Galeazzo Malatesta

Galeazzo Malatesta (1385–1461) was an Italian condottiero and lord of Pesaro and Fossombrone.

He was the elder son of Malatesta IV Malatesta and Elisabetta da Varano. In 1405 he married Battista da Montefeltro. He was nicknamed "the inept" due to his lack of courage and, differently from most of the male members of the family, he did not prove skilled in the art of war.

In 1413, together with his father, he took part in the failed attack to Capodimonte, near Ancona. In 1416 he was at the battle of Sant'Egidio, collaborating with his cousin Carlo I Malatesta. They were both taken as prisoners. Freed, Galeazzo followed his cousin in other battles until 1429, the year of the deaths of both his father and Carlo I. Galeazzo subsequently became lord of Pesaro. In 1430 he supported a rebellion against his kinsman, Sigismondo Pandolfo Malatesta. In 1431 he was ousted from Pesaro together with his brother Carlo, due to his poor government, and took refuge in Venice. After a series of battles against the Papal States, he was able to return in Pesaro in 1433.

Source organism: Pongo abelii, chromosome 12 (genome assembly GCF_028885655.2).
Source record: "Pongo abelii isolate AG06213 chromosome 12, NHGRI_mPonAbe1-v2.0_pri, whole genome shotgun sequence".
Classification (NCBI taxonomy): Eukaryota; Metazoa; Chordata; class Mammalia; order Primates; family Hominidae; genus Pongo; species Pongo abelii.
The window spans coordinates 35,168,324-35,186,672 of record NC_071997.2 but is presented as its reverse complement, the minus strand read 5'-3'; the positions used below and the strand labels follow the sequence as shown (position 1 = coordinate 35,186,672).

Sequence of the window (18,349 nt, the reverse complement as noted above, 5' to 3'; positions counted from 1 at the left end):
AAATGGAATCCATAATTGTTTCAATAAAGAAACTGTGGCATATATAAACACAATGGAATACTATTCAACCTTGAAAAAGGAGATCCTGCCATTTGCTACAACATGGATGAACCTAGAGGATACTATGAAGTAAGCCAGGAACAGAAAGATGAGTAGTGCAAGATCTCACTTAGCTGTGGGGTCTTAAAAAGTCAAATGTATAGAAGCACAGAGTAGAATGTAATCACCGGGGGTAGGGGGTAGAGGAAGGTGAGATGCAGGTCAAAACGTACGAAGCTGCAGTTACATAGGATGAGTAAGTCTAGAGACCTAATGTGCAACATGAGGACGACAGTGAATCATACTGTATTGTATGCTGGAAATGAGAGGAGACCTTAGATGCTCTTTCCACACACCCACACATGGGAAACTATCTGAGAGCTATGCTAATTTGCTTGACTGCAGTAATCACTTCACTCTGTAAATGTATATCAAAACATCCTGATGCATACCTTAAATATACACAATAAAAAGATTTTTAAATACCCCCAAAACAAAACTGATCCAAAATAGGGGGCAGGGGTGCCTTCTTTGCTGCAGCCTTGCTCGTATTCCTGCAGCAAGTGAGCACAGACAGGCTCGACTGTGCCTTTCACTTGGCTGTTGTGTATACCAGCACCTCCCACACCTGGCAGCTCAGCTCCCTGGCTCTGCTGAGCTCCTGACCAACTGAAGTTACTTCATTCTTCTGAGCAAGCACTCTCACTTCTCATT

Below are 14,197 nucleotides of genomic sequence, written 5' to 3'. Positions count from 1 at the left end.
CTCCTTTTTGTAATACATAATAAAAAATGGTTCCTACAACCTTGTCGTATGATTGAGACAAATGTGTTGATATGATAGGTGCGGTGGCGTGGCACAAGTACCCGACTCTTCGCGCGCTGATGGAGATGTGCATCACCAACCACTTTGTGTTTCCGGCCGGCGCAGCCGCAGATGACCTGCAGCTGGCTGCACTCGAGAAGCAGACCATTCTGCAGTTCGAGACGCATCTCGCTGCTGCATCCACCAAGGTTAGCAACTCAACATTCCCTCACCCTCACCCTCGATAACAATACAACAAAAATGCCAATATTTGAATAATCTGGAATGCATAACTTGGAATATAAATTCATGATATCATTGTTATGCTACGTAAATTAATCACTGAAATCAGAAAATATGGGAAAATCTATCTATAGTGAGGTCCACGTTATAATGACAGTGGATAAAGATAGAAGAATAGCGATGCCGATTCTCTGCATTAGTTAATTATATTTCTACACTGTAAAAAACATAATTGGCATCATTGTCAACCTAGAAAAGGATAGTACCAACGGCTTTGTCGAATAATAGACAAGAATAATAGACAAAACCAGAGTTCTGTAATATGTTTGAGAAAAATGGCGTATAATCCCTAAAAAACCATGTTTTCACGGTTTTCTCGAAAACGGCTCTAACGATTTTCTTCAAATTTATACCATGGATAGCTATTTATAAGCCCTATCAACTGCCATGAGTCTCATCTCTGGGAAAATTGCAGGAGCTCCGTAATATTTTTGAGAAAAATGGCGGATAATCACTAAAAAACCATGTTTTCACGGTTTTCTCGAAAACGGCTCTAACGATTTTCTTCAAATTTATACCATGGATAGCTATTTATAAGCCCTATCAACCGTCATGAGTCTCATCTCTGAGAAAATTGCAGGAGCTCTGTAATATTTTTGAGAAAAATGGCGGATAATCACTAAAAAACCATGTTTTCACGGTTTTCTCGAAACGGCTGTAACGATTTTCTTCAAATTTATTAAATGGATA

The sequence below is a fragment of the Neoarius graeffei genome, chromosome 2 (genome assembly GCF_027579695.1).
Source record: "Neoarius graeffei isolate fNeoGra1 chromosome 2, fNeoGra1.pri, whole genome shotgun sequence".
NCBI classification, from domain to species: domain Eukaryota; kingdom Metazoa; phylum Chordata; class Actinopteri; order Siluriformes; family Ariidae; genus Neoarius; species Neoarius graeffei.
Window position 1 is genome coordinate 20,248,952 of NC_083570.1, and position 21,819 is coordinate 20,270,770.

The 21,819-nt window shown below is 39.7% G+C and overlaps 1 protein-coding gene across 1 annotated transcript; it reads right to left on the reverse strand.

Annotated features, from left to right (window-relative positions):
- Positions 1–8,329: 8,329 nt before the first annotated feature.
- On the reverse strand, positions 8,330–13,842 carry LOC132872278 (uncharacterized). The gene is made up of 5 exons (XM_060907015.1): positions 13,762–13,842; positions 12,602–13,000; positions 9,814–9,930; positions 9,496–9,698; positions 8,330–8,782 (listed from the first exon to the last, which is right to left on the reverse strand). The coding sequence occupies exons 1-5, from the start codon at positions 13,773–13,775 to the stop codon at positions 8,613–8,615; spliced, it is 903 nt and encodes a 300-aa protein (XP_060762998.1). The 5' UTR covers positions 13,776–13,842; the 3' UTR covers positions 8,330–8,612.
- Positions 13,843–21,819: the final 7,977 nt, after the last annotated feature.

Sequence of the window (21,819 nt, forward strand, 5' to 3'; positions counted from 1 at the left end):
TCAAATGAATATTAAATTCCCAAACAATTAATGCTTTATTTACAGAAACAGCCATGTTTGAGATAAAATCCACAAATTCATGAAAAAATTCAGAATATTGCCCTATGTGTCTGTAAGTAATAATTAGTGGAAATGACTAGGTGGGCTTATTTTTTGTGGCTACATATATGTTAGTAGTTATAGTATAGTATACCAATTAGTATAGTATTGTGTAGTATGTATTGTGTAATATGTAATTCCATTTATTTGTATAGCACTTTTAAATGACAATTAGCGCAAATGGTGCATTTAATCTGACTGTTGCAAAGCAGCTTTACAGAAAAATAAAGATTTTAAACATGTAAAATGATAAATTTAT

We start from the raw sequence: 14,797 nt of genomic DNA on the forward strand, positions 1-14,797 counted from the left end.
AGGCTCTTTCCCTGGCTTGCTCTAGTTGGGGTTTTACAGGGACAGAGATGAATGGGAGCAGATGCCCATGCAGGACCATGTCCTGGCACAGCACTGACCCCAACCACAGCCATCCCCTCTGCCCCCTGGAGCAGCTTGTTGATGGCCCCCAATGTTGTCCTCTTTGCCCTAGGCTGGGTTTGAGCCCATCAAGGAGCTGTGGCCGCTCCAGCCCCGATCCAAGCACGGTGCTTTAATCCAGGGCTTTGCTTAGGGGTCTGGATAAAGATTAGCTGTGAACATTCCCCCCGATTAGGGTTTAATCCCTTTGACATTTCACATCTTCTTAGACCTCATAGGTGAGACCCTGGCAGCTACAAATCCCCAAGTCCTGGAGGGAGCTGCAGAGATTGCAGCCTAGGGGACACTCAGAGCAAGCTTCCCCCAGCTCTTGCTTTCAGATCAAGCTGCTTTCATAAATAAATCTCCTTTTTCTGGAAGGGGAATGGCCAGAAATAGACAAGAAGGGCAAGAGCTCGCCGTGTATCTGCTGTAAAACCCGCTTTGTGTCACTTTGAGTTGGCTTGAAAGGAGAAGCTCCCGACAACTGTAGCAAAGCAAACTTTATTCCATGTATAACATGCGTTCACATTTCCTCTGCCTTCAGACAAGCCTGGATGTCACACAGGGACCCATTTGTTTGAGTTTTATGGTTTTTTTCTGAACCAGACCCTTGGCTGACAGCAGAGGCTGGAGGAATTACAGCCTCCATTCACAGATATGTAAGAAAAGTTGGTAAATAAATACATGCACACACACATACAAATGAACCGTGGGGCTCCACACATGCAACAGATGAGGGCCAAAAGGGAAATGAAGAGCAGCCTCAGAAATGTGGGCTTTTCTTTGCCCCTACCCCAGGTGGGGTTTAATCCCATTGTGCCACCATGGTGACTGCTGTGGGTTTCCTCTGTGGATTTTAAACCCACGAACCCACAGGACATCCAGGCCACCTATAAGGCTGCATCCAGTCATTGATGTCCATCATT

In 1433 he hired Federico III da Montefeltro to defend Pesaro and Fossombrone against his cousin Sigismondo Pandolfo from Rimini. Although he was able to keep his territories, and overwhelmed by the debts made to hire other condottieri, in 1444 he sold Pesaro to Alessandro Sforza in exchange of 20,000 florins. Two years later he gave Fossombrone to Federico da Montefeltro, for 13,000 florins. This caused the Pope to excommunicate him, since he had sold two towns which were nominally under papal rule.

In 1448 he made peace with his cousins, Sigismondo Pandolfo and Domenico Malatesta, who pushed him to attack Pesaro. However, Galeazzo's attempt was thwarted by the intervention of Florence. He later lived in Florence, where he died in 1461.[1]


  1. ^ "Malatesta". Archived from the original on 2016-03-13. Retrieved 2012-12-18.
  • Franceschini, G. (1973). I Malatesta. Milan: Dall'Oglio.

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Preceded by
Malatesta IV Malatesta
Lord of Pesaro
Succeeded by
Alessandro Sforza